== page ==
Referee ‘preyed’ on young boys
A SPORTS referee was "predatory" and "devious" when he used his position to lure four teenage boys into sexual situations, inappropriately touching two, a court has been told.
Hayden Peter Voigt, 23, promised the boys, from the Gold Coast and Brisbane, he would help with their refereeing or sports careers or sponsorships if they agreed to perform sex acts.
Judge Catherine Muir sentenced him today to three and a half years jail, with parole eligibility on March 9 next year.
Voigt has been in custody since April this year.
"It was serious, predatory conduct … it was devious in the way you went about enticing these young men," she said.
"You completely abused your power as a referee.
"I don't need (victim impact statements) to know that all of these young men had their lives negatively impacted."
The first of the offences occurred in September 2016.
In January and March this year, Voigt acted as umpire in four junior fixtures and twice coached an under 13 team after he was arrested for touching the boys.
He did this despite his blue card, issued as part of a state system for monitoring people who work with children, being revoked.
Voigt pleaded guilty in the Southport District Court this morning to eight counts of indecently treating a child under 16, two counts of using the internet to procure a child under 16, one count of using the internet to procure a child and meeting them, and three counts of continuing regulated employment without a blue card.
Crown prosecutor Stephanie Gallagher said Voigt met the boys when he was umpiring and then contacted them through Facebook.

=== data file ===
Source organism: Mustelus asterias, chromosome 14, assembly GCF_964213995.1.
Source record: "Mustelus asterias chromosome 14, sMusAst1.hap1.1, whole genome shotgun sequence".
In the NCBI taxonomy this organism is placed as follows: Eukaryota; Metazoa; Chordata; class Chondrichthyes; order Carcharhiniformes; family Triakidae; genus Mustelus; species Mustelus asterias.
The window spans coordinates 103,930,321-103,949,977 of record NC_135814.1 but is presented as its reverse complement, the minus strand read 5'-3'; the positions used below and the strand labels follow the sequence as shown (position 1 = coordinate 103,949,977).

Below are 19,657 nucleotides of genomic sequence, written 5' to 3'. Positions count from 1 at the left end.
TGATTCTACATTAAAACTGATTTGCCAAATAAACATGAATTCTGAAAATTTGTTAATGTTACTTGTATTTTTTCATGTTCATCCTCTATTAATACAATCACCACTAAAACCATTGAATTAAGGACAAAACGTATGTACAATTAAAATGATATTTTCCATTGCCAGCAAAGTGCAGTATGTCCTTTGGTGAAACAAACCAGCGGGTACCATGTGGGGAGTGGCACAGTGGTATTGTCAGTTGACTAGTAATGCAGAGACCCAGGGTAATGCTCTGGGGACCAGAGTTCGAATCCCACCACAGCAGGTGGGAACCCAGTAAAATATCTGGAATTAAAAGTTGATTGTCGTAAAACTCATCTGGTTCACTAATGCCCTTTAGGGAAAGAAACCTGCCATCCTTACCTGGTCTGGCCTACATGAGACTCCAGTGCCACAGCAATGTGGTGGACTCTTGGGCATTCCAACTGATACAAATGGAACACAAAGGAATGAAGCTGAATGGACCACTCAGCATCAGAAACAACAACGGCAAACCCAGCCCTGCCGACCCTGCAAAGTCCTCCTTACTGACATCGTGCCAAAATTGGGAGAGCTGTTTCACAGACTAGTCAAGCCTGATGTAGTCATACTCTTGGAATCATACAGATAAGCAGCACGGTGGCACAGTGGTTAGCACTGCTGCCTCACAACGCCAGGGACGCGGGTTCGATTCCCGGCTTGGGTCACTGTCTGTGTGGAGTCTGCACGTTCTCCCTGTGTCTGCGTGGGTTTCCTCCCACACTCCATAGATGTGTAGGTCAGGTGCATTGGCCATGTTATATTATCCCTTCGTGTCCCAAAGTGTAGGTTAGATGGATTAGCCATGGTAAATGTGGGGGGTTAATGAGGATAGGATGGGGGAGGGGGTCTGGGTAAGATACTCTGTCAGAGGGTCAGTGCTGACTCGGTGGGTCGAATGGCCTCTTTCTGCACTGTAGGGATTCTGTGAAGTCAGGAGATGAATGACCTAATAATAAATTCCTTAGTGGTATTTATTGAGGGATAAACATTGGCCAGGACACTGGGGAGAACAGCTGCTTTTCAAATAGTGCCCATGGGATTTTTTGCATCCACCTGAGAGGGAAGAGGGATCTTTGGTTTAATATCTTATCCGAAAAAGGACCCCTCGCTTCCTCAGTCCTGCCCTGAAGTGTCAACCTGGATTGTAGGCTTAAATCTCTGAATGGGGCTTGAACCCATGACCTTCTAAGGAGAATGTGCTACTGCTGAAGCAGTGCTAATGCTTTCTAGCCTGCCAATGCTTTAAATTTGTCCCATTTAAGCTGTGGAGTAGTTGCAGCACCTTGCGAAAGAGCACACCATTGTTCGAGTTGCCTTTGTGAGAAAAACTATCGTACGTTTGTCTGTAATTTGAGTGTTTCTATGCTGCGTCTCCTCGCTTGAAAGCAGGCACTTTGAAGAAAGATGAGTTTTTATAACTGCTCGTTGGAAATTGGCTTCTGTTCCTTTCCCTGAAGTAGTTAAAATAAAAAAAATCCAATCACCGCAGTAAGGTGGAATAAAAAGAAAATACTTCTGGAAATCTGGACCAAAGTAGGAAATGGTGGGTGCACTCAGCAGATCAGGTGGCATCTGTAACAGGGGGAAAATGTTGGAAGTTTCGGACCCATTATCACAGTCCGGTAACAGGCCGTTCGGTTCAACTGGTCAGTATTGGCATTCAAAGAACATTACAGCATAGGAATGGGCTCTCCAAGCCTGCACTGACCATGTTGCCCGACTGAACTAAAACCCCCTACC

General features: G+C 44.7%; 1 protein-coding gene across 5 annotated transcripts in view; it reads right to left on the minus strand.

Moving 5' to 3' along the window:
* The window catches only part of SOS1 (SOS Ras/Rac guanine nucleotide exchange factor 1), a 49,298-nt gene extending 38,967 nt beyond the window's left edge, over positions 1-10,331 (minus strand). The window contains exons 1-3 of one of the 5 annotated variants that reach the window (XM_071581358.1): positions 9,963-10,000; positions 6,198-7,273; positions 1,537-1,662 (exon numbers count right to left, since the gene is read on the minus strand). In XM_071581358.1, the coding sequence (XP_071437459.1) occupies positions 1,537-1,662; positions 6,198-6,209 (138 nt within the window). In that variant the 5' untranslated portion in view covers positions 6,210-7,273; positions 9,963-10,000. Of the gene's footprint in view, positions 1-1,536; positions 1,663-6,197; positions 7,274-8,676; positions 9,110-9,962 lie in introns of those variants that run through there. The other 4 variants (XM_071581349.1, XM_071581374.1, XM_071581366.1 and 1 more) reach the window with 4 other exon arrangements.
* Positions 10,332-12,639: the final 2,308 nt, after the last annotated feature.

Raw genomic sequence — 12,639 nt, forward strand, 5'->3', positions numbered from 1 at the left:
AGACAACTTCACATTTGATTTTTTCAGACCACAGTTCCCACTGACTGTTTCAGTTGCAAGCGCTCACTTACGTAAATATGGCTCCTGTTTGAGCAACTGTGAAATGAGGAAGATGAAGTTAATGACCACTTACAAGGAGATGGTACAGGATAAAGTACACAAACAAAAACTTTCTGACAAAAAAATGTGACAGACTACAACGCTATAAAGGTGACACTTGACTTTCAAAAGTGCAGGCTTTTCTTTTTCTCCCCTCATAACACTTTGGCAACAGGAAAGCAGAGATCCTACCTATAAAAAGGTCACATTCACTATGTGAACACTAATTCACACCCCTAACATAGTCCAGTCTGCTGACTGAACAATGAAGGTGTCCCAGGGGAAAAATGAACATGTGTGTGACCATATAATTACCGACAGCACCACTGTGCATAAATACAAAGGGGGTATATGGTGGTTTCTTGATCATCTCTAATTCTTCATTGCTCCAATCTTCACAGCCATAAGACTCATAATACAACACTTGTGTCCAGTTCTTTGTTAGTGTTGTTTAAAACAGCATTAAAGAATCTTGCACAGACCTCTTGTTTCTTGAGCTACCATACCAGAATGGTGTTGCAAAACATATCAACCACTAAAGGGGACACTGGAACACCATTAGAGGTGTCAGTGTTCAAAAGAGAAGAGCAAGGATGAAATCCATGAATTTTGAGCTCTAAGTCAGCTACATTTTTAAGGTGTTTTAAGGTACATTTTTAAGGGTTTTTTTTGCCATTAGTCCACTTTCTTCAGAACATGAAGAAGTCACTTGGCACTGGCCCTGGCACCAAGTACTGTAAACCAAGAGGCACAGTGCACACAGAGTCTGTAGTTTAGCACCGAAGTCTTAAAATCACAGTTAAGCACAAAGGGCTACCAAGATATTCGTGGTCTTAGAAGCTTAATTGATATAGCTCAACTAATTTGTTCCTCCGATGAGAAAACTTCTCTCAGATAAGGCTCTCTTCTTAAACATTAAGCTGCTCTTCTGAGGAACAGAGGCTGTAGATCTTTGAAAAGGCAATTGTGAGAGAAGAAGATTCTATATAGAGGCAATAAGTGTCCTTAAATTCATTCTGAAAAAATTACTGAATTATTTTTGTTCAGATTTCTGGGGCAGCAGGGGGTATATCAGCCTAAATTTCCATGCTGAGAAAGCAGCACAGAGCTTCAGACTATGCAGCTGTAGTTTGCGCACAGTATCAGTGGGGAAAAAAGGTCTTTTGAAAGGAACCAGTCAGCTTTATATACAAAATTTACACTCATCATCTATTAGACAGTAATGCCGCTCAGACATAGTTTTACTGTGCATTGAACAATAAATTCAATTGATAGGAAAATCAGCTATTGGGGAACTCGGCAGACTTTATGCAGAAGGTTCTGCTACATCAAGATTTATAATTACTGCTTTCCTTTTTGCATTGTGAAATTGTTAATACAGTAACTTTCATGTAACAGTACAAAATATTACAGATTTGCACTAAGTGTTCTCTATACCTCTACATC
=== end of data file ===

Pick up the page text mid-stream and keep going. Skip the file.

She said when one of the boys refused a sex act, the man began to punch a nearby bush until the boy agreed.
"It was an abuse of his position of power in a role that he held and he was successful in persuading two young boys into sexual activity with him," she said.
"Consent was not always immediately given and on one occasion there was anger."
Ms Gallagher said Voigt was caught after he propositioned one of the boys over Facebook.
The boy and his parents went to police who took over the boy's social media and arranged to meet the man.
Defence barrister Nick McGhee, instructed by Cooper Maloy Legal, said Voigt earned about $400 a week as a referee.
"He failed to consider the consequences of his actions," he said.
"He has expressed regret and remorse to his psychologist and is determined not to reoffend."
Mr McGhee said Voigt had a troubled childhood and was effectively on his own since he was 12 and was physically abused.
He said when released Voigt hoped to enrol in TAFE to study to become a carpenter or plumber.